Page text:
DOHA // A teacher who died in the Doha mall nursery fire sent a text message to her aunt saying "I'm dying", minutes before she was overcome by smoke from the blaze.
And a firefighter who died trying to rescue victims was found with the bodies of two children in his arms.
The horrific details of Monday's fire at the Gympanzee nursery in the Villaggio shopping mall emerged yesterday as Qatar's attorney general, Dr Ali bin Fetais Marri, issued five arrest warrants in connection with the blaze.
The owner of the mall, the owner of the nursery and three senior mall officials were ordered to be detained as the investigation continued.
The fire claimed the lives of 13 children, four teachers and two firefighters. Among the children who died were two-year-old triplets from New Zealand and three Spanish siblings.
Rescue crews had to hack through the roof of the mall to reach the nursery after a staircase collapsed.
As smoke and flames surrounded the nursery, two of the four teachers sent text messages and made desperate calls to family, said one of their friends, Marilyn Evangelista.
"I'm dying," one of the three Filipino teachers told her aunt in a text message. Another teacher, also from the Philippines, called her husband to say she and the children were "trapped, the smoke is too thick".
A firefighter, Abdel Khaleq Al Huwari, said rescue teams were not told there was a nursery in the mall "until half an hour after" they arrived. A mall employee eventually told them there was a nursery on the first floor.
Mr Al Huwari was one of the first into the building after the fire subsided and found his Moroccan colleague, Hossam Chahboune, lying dead on the floor "holding two children in his arms".
"The other firefighter was barely alive when we found him," said Mr Al Huwari. "We tried to save him but he died."
Several other children lay around the firefighters, all dead.
Another firefighter, Ahmed Mohsen, described Chahboune as "a leader to us" and said all the children in the nursery had died. "Five in the ambulance, three at the hospital and the rest right at the spot."
Qatar's interior ministry said after the fire that the building's sprinkler system malfunctioned and rescue efforts were hampered by a lack of floor plans. Witnesses also said some fire-exit doors were locked and that the response from mall employees was slow and inefficient.
Authorities yesterday also ordered the seizure of all Villaggio official licences as part of the investigation. It is believed the licence for Gympanzee was for a business and not an educational centre.
A relative of the day care centre’s owner said the business was not licensed through the ministry of social affairs because it was not a nursery.
"It's always been an activity centre," he told Doha News. "A nursery involves school...(this) is like a babysitting thing."
In that regard, he said, Gympanzee held all the commercial permits it needed including approval from the civil defence department issued three weeks ago.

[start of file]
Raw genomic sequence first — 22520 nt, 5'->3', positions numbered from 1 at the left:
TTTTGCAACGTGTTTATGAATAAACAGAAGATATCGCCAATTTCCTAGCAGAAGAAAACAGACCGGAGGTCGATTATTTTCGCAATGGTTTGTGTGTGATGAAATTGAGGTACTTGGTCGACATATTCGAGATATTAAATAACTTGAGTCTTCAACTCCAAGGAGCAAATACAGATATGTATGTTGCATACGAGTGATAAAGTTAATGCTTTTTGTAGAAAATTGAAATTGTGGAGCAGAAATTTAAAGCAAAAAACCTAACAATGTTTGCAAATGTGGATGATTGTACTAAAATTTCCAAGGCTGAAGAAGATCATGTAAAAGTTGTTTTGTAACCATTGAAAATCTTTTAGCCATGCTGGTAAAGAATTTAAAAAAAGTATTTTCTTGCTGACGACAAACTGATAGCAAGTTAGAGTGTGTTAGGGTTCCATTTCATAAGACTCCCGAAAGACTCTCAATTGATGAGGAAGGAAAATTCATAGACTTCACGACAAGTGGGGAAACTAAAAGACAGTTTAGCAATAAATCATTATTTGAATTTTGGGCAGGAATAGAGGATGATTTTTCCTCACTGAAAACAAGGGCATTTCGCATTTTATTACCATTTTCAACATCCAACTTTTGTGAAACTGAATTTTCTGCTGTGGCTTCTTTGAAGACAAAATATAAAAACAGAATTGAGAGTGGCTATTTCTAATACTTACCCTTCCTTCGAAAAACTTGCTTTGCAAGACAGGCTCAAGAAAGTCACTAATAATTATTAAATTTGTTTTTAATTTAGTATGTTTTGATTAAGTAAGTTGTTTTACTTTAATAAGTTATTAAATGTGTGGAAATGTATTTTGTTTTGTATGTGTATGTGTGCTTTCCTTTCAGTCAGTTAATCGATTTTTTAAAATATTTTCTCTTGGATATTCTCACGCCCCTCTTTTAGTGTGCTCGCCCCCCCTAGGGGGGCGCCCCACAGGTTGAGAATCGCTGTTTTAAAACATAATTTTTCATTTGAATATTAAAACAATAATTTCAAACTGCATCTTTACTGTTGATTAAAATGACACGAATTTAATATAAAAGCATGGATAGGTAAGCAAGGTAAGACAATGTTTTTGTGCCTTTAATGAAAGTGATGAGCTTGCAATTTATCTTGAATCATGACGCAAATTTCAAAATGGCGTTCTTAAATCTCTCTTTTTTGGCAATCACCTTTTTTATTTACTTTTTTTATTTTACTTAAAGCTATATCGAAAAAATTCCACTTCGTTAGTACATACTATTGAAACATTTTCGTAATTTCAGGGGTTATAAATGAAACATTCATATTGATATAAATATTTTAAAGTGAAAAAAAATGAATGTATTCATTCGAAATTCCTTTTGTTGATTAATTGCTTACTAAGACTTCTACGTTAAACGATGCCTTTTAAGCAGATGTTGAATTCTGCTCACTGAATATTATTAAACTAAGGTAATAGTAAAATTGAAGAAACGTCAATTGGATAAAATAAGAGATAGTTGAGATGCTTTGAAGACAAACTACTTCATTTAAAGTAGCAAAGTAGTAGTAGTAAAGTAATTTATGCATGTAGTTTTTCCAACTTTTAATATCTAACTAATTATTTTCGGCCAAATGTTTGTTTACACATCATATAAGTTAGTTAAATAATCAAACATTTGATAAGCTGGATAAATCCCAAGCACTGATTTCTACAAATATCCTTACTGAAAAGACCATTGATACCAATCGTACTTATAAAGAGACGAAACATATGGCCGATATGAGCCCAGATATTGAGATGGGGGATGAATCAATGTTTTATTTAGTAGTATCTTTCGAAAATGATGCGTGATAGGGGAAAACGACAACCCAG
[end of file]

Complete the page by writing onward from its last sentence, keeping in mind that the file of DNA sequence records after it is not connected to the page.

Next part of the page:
The relative also called attention to the obstacles firefighters faced during the rescue effort, including malfunctioning sprinkler systems, lack of emergency lighting and the unavailability of floor plans.
“We know there is an investigation going on and we don’t want to undermine it…this is to give a full picture,” he said.
The mall was closed to the public yesterday where investigators continued to investigate the fire-damaged sections. A team of cleaners cleared debris and washed down floors and civil defence workers guarded the complex.
Among the firefighters keeping watch was Wissam Boulmane, 23, from Morocco. He came to Qatar less than a year ago in the same group as Mr Chahboune, who died in the fire.
"It's really sad to see one of your own go, I've never heard of a firefighter dying here in Qatar," he said.
Mr Boulmane said he called in to work, along with all members of the civil defence team, to fight the blaze.
"There were hundreds of us at the scene and the fire was still burning hours after we got there", he said.
Funeral prayers were held on Tuesday for Mr Chahboune and Mahmoud Haider, the Iranian firefighter who died. Their colleagues were emotional and a few could not hold back their tears.
"We lost part of our family," said Hussam Hussein, 23, a firefighter from Tunisia who suffered smoke inhalation. "When I tried to get in through the roof the smoke was so much I fainted."
Kareem Mousad, 25, said the smoke in the building made the rescue job difficult. "You couldn't see anything in there, it was all pitch black," he said.
Ali Saeed Al Qahtani, a firefighter for five years, said it was the worst tragedy he had seen during his time with the Qatari civil defence. He said it took time for firefighters to learn that people were trapped inside.
"It took 30 minutes for us to receive word people were trapped inside. We had no idea."
* Additional reporting by the Associated Press and Agence France-Presse